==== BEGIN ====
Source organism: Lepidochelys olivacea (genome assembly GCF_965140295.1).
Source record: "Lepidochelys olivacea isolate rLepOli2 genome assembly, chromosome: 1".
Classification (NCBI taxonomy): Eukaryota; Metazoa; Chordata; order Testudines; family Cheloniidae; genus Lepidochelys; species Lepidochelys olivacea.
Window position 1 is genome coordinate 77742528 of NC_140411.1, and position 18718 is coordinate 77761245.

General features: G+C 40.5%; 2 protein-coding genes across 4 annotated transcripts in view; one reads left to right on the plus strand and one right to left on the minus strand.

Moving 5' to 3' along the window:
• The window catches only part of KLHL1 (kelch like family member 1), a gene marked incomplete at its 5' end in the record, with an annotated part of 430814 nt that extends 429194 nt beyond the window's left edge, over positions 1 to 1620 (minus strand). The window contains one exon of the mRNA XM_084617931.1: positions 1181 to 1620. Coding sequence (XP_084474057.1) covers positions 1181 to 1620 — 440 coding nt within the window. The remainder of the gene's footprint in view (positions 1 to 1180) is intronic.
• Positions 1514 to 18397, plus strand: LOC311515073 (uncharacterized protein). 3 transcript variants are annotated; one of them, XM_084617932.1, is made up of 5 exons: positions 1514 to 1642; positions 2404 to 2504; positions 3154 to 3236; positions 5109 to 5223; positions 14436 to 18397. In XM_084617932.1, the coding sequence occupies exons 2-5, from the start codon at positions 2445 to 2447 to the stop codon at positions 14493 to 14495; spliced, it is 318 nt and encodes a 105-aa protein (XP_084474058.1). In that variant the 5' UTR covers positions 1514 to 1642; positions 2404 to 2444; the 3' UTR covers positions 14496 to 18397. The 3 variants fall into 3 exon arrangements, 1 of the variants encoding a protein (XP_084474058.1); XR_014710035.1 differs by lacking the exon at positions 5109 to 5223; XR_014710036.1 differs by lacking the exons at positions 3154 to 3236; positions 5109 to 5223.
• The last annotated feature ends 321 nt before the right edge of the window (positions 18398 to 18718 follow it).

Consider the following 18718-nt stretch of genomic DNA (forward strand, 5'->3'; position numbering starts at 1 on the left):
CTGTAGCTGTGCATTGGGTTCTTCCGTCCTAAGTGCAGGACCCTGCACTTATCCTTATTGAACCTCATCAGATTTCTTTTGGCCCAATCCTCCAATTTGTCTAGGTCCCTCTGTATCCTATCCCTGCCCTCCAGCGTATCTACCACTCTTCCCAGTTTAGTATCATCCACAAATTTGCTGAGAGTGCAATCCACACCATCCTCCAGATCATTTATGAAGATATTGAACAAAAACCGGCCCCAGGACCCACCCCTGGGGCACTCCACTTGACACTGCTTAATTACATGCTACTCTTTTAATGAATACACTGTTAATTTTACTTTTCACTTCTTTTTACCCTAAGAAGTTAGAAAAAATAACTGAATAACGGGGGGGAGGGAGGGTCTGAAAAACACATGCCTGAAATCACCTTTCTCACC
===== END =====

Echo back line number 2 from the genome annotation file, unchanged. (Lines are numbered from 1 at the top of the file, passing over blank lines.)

Source record: "Lepidochelys olivacea isolate rLepOli2 genome assembly, chromosome: 1".